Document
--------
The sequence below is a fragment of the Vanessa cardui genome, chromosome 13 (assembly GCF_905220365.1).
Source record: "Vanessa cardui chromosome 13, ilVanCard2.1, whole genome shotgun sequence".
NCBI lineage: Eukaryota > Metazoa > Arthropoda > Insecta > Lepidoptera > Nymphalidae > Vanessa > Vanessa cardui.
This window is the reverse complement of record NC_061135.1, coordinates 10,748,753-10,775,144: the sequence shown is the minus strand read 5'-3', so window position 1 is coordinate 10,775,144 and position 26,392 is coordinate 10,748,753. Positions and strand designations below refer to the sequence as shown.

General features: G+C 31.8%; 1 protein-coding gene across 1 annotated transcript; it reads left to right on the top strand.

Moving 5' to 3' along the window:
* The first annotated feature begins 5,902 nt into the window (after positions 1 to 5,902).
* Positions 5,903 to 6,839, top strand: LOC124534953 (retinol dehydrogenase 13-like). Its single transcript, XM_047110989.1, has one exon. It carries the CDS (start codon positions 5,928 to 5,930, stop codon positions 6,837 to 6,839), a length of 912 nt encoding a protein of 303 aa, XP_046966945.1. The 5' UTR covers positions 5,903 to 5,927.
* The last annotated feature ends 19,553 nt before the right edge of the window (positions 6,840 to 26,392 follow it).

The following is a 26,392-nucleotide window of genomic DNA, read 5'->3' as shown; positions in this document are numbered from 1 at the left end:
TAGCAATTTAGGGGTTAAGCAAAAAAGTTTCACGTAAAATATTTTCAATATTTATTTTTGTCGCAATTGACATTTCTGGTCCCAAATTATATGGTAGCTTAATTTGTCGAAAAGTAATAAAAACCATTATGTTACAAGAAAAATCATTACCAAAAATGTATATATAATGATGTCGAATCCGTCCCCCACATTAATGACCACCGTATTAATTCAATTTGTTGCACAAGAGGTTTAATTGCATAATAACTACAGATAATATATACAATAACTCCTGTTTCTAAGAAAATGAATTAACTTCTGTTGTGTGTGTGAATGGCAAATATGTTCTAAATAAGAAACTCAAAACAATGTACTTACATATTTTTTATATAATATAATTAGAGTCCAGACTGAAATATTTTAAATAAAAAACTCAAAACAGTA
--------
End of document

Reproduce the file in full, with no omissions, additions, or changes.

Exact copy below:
The sequence below is a fragment of the Vanessa cardui genome, chromosome 13 (assembly GCF_905220365.1).
Source record: "Vanessa cardui chromosome 13, ilVanCard2.1, whole genome shotgun sequence".
NCBI lineage: Eukaryota > Metazoa > Arthropoda > Insecta > Lepidoptera > Nymphalidae > Vanessa > Vanessa cardui.
This window is the reverse complement of record NC_061135.1, coordinates 10,748,753-10,775,144: the sequence shown is the minus strand read 5'-3', so window position 1 is coordinate 10,775,144 and position 26,392 is coordinate 10,748,753. Positions and strand designations below refer to the sequence as shown.

General features: G+C 31.8%; 1 protein-coding gene across 1 annotated transcript; it reads left to right on the top strand.

Moving 5' to 3' along the window:
* The first annotated feature begins 5,902 nt into the window (after positions 1 to 5,902).
* Positions 5,903 to 6,839, top strand: LOC124534953 (retinol dehydrogenase 13-like). Its single transcript, XM_047110989.1, has one exon. It carries the CDS (start codon positions 5,928 to 5,930, stop codon positions 6,837 to 6,839), a length of 912 nt encoding a protein of 303 aa, XP_046966945.1. The 5' UTR covers positions 5,903 to 5,927.
* The last annotated feature ends 19,553 nt before the right edge of the window (positions 6,840 to 26,392 follow it).

The following is a 26,392-nucleotide window of genomic DNA, read 5'->3' as shown; positions in this document are numbered from 1 at the left end:
TAGCAATTTAGGGGTTAAGCAAAAAAGTTTCACGTAAAATATTTTCAATATTTATTTTTGTCGCAATTGACATTTCTGGTCCCAAATTATATGGTAGCTTAATTTGTCGAAAAGTAATAAAAACCATTATGTTACAAGAAAAATCATTACCAAAAATGTATATATAATGATGTCGAATCCGTCCCCCACATTAATGACCACCGTATTAATTCAATTTGTTGCACAAGAGGTTTAATTGCATAATAACTACAGATAATATATACAATAACTCCTGTTTCTAAGAAAATGAATTAACTTCTGTTGTGTGTGTGAATGGCAAATATGTTCTAAATAAGAAACTCAAAACAATGTACTTACATATTTTTTATATAATATAATTAGAGTCCAGACTGAAATATTTTAAATAAAAAACTCAAAACAGTA